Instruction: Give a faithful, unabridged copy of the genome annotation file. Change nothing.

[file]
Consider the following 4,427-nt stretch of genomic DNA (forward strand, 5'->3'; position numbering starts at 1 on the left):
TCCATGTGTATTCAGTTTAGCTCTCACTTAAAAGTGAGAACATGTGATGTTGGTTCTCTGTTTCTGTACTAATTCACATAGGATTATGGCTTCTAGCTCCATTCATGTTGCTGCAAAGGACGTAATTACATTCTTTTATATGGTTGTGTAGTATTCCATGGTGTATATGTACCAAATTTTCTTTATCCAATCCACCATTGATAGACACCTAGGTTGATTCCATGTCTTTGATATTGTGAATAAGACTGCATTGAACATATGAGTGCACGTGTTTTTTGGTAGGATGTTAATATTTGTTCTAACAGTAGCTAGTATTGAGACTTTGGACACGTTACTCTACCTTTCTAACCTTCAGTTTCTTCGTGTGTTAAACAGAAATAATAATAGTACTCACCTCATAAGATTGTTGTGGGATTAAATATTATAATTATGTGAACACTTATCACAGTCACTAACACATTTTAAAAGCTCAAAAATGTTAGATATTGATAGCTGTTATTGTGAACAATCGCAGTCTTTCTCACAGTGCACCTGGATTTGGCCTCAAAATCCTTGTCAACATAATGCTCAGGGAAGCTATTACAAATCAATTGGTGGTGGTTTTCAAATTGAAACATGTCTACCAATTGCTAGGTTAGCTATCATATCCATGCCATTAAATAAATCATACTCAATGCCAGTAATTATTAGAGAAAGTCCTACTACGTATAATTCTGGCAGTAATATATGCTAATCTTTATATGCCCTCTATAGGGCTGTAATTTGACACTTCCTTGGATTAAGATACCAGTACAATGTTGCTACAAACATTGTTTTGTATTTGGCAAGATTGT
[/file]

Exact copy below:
Consider the following 4,427-nt stretch of genomic DNA (forward strand, 5'->3'; position numbering starts at 1 on the left):
TCCATGTGTATTCAGTTTAGCTCTCACTTAAAAGTGAGAACATGTGATGTTGGTTCTCTGTTTCTGTACTAATTCACATAGGATTATGGCTTCTAGCTCCATTCATGTTGCTGCAAAGGACGTAATTACATTCTTTTATATGGTTGTGTAGTATTCCATGGTGTATATGTACCAAATTTTCTTTATCCAATCCACCATTGATAGACACCTAGGTTGATTCCATGTCTTTGATATTGTGAATAAGACTGCATTGAACATATGAGTGCACGTGTTTTTTGGTAGGATGTTAATATTTGTTCTAACAGTAGCTAGTATTGAGACTTTGGACACGTTACTCTACCTTTCTAACCTTCAGTTTCTTCGTGTGTTAAACAGAAATAATAATAGTACTCACCTCATAAGATTGTTGTGGGATTAAATATTATAATTATGTGAACACTTATCACAGTCACTAACACATTTTAAAAGCTCAAAAATGTTAGATATTGATAGCTGTTATTGTGAACAATCGCAGTCTTTCTCACAGTGCACCTGGATTTGGCCTCAAAATCCTTGTCAACATAATGCTCAGGGAAGCTATTACAAATCAATTGGTGGTGGTTTTCAAATTGAAACATGTCTACCAATTGCTAGGTTAGCTATCATATCCATGCCATTAAATAAATCATACTCAATGCCAGTAATTATTAGAGAAAGTCCTACTACGTATAATTCTGGCAGTAATATATGCTAATCTTTATATGCCCTCTATAGGGCTGTAATTTGACACTTCCTTGGATTAAGATACCAGTACAATGTTGCTACAAACATTGTTTTGTATTTGGCAAGATTGT